The Biggest Music Headlines of 2011

Looking back at the past year on our music blog, Heard Mentality, here's what stood out:

Rebecca Black, a 14-year-old from Anaheim, turns a mega-bad song into a mega-hit. Even bit players in the “Friday” video became famous. Benni Cinkle, we salute you!

• Long Beach-born and -raised musician Nate Dogg, born Nathaniel Dwayne Hale, passes away on March 15 due to stroke complications. As one of the architects of the West Coast rap sound, Hale, 41, was famous for collaborating with Snoop Dogg, Warren G, Dr. Dre and other members of Tha Dogg Pound. Hale's funeral, held at the Queen Mary dome, is attended by the above, plus Xzibit, DJ Quik and The Game.

Justin Timberlake buys MySpace with an Irvine-based company. Still no JT sightings in Costa Mesa, unfortunately.

• Metal band Sederra hold a benefit for the family of beaten-to-death-by-Fullerton-cops homeless man Kelly Thomas; unfortunately, they are accused of being publicity hounds. Not true!

Reel Big Fish's Aaron Barrett has a near-death experience on tour after a ruptured appendix.

Playground Festival, held at Hidden Valley Park in Irvine, infuriates Labor Day weekend attendees when various rap and hip-hop acts are no-shows, bands are placed on makeshift stages, and promises of VIP treatment and laser tag go unfulfilled. The event is subsequently dubbed the “Playground FAILstival.”

Monster Massive, an annual Halloween mega-rave, is purported to be happening at Oak Canyon Ranch in Silverado, with top DJ acts such as Armin van Buuren, Erick Morillo and Moby slated to perform. It's canceled two weeks before its Halloween date—this, after marketing and selling tickets for the 70,000-person rave.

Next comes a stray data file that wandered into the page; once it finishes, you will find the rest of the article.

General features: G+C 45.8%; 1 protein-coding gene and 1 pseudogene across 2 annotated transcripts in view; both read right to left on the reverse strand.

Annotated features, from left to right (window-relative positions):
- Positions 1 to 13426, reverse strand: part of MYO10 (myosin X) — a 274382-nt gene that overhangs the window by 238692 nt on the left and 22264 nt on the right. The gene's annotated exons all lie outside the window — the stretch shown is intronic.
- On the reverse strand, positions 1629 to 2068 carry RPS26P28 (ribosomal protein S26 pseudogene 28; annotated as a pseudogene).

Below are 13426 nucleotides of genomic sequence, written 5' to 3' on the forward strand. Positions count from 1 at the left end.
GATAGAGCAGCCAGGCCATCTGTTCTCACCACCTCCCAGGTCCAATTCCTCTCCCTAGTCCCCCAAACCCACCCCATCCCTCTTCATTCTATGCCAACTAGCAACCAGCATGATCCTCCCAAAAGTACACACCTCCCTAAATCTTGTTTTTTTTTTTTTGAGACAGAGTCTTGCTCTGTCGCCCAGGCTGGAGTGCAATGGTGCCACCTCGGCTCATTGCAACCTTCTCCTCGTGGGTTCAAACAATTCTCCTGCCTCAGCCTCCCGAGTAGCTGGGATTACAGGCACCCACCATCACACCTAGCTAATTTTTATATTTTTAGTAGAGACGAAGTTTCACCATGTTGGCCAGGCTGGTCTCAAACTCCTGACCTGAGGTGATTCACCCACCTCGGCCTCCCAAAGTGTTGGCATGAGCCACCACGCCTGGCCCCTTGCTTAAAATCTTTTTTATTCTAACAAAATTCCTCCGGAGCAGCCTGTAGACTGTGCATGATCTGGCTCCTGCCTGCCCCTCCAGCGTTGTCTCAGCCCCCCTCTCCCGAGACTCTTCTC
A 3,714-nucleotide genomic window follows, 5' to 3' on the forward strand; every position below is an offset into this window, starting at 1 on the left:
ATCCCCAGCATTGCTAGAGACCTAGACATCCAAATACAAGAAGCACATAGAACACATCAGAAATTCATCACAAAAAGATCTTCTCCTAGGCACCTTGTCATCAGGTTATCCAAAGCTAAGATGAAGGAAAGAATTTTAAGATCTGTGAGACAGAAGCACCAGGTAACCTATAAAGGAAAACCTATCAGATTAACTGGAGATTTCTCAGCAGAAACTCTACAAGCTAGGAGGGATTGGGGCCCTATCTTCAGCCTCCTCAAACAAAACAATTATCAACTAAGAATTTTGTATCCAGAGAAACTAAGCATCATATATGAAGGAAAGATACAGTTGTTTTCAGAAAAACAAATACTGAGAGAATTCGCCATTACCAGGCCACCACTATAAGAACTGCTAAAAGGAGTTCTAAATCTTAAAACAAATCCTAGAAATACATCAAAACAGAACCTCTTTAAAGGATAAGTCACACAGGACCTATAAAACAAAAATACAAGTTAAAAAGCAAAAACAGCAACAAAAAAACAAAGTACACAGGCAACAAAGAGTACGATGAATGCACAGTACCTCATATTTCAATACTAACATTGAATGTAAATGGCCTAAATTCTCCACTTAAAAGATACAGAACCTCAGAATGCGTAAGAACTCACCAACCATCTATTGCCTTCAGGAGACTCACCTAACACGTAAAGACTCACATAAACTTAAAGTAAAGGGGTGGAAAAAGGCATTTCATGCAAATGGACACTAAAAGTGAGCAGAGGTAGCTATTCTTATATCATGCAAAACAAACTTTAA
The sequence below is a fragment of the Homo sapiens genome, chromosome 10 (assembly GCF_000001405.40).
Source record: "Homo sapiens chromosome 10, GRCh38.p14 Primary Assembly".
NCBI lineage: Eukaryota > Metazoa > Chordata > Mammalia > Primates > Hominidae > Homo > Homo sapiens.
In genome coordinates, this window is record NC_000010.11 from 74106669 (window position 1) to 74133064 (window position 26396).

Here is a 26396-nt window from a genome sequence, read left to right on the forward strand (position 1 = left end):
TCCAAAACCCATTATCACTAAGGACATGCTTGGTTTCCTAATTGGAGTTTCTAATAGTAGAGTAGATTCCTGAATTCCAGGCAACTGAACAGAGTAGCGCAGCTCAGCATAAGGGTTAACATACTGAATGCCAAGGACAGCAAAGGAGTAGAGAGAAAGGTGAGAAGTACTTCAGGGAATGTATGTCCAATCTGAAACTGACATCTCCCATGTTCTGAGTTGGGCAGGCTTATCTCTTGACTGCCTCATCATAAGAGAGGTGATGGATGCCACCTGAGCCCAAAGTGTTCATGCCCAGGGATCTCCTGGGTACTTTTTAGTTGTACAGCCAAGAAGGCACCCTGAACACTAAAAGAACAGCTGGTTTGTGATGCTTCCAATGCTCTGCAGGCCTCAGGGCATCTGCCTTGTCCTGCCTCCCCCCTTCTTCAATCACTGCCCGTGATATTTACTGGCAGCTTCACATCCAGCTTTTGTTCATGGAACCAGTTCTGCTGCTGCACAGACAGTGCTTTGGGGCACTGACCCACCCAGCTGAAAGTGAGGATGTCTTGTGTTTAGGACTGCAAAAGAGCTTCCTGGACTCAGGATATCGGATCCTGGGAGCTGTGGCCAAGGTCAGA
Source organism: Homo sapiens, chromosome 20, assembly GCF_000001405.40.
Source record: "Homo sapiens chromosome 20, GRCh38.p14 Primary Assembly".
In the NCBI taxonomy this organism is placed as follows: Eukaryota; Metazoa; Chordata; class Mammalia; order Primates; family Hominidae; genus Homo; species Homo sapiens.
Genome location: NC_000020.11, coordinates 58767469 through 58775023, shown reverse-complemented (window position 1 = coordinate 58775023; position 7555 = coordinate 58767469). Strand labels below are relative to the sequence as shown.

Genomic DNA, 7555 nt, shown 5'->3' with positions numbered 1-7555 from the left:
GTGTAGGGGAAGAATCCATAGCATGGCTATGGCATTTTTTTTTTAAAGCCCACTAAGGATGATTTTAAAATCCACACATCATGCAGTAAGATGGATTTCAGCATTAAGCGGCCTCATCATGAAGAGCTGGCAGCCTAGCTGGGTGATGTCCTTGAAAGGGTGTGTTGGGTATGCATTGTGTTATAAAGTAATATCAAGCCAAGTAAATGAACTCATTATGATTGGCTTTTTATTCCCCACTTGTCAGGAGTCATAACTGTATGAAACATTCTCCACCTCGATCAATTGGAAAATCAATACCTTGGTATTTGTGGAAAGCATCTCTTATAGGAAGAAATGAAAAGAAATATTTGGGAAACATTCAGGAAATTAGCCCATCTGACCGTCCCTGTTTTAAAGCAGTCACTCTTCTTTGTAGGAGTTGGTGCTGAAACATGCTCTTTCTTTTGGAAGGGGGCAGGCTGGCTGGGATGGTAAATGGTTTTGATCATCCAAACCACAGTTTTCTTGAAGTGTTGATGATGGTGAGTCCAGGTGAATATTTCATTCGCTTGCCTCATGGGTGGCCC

Young the Giant, formerly of Irvine and Newport, is lauded by Morrissey, lands an MTV spot and plays the Hollywood Bowl, opening for Incubus. Talk about a success story.

Frances Bean Cobain, the 19-year-old daughter of the late, great, Nirvana front man Kurt Cobain, is possibly engaged to OC pop-rock band Rambles' front man, Isaiah Silva. At least, that's what Facebook says.

• Former Detroit Bar co-owner Jon Reiser buys the Galaxy Concert Theatre after failed attempts to revive the legendary Golden Bear in Huntington Beach. He renames the venue The Observatory.

Dustin Kensrue of Thrice announces that after 13 years of playing together, the Irvine-based experimental post-hardcore outfit have decided to take an indefinite hiatus. It doesn't appear to be the result of any malice between band members, but rather an issue of timing.

Sublime With Rome drummer Floyd “Bud” Gaugh quits the band. He explains that he's about to become a father and wants to spend more time with his family. You can't hate a guy for that, right?

• Oh, and a note to No Doubt, who teased us with song bits from their new album all year. We're waaaaaaaaaaaiting!

This column appeared in print as “The Biggest News of 2011.”

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